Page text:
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The Cloud of Unknowing, Rumi, Shankara, Brahma, God, limitation, and mystery

excerpted from THE WAY OF WONDER: a return to the mystery of ourselves, by Jack Haas

 

                 

           

“But now you will ask me ‘How am I to think of God himself, and what is he?’ and I cannot answer you except to say ‘I do not know!’ For with this question you have brought me into the same darkness, the cloud of unknowing

where I want you to be!”

The Cloud of Unknowing

 

 

             As it is perilous for us to have a single idea, concept, expectation, or speculation about any enigma whatsoever- for that destroys it’s enigmaticism completely- it is of great importance that we admit once and for all that we do not understand the Great Enigma, God, and that perhaps we will never know God, that God is categorically unknowable, and so we must release God from limitation, and let God be immense and unreachable.

 

 

“Can you simply agree that on some of the questions the mystery is too great ever for you to solve? Why not hold the mystery as sacred? And why not allow the sacred to be sacred, and leave it alone?”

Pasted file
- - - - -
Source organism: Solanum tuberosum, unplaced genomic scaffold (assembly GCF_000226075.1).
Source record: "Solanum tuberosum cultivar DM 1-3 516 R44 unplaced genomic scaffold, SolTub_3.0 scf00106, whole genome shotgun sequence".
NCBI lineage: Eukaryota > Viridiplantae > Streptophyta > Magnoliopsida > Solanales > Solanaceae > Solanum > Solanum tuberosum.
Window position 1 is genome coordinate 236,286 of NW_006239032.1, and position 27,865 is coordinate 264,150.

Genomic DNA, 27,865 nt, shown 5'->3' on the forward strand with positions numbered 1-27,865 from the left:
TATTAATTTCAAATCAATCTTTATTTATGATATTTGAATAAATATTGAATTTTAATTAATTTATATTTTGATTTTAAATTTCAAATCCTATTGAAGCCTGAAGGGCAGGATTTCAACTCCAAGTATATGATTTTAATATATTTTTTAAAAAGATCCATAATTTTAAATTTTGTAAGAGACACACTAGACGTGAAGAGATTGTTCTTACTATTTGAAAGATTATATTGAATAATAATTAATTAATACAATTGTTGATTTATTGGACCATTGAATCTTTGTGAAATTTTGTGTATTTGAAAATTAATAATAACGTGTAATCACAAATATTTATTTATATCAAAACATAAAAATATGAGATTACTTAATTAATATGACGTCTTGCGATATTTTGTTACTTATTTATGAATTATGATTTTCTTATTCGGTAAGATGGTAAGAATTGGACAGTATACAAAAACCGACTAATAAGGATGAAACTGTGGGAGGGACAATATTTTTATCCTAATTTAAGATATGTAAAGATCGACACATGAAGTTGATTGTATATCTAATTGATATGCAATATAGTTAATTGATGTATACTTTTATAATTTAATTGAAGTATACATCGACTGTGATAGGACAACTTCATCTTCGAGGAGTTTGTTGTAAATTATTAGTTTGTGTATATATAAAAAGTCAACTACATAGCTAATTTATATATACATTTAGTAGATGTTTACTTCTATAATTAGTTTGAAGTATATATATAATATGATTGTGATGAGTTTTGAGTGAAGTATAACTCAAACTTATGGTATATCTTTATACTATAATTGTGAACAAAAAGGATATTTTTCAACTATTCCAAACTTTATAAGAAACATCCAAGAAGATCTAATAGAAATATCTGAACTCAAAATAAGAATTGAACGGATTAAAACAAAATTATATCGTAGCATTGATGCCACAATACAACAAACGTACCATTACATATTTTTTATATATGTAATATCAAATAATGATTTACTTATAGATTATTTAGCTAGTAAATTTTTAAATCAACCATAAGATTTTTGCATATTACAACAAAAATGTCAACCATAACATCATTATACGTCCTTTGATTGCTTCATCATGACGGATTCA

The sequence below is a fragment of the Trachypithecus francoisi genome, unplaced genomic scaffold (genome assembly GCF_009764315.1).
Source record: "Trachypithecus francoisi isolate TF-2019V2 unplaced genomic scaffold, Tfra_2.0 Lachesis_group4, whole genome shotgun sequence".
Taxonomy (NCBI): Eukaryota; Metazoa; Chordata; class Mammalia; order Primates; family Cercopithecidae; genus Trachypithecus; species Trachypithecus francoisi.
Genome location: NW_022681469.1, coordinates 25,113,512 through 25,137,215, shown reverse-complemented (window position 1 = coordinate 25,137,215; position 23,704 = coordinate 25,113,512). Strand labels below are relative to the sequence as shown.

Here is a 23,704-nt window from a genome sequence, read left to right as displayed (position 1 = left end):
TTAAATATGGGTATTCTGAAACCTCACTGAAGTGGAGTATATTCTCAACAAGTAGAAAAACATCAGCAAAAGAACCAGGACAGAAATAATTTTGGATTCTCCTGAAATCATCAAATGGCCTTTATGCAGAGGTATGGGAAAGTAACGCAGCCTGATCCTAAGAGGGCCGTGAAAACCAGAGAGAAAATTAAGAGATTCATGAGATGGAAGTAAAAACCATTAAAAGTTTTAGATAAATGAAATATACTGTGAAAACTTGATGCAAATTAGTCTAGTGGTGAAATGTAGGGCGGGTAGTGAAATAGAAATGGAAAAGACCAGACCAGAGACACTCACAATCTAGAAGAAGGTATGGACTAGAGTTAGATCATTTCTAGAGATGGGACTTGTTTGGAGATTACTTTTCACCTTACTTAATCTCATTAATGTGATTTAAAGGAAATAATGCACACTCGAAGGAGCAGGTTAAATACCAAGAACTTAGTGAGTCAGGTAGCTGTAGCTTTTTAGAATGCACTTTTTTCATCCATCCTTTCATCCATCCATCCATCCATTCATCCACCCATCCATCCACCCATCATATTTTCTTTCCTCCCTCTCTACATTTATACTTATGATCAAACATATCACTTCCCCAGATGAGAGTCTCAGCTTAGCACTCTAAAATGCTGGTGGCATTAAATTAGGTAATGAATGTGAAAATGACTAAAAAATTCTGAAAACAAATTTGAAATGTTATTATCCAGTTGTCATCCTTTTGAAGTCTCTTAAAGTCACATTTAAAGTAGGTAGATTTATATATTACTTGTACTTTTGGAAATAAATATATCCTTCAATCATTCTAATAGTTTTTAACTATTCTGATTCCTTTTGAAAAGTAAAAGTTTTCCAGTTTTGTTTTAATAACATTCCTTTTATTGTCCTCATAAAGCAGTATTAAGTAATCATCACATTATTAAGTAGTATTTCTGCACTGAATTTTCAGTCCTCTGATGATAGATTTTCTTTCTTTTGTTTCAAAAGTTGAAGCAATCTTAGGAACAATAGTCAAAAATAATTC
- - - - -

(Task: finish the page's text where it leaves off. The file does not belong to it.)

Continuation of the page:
God

(Conversations with God, Neale Donald Walsch)

 

 

           Can we not just leave It alone? Can we not just let God be God? Is it so hard to accept the impotence of our cognitive faculties, that we must continually desecrate that which is infinitely beyond our scope, by claiming to have even the slightest idea of what it is all about?

Let us remember the Fall, the reasons for it, and the way of return. “Mysteries are not to be solved”, suggested Rumi, for “The eye goes blind/ when it only wants to see why.”

           When we finally see mystery in all things- when we have stopped asking ‘why?’- then we shall properly not know things. And when we do not know ‘things’, then we shall begin to see the one unknowable force in all things. And that unknowable force has, in the past, been called God. But, after all, God is just a word; it is a word for something we cannot understand.

“Brahma”, says Shankara, “is indefinable, beyond the range of mind and speech...”

Thus, by not-knowing, we have finally returned the divine to unencumbered imagelessness; we return God to freedom by releasing God from the cages we have built. We have fulfilled the second commandment.

  

excerpted from:

 

way of wonder, sacred geometry, sri yantra

 

 

THE WAY OF WONDER: a return to the mystery of ourselves

by Jack Haas

author Jack Haas, Canadian, American writer, artist, photographer

 

 

 

      

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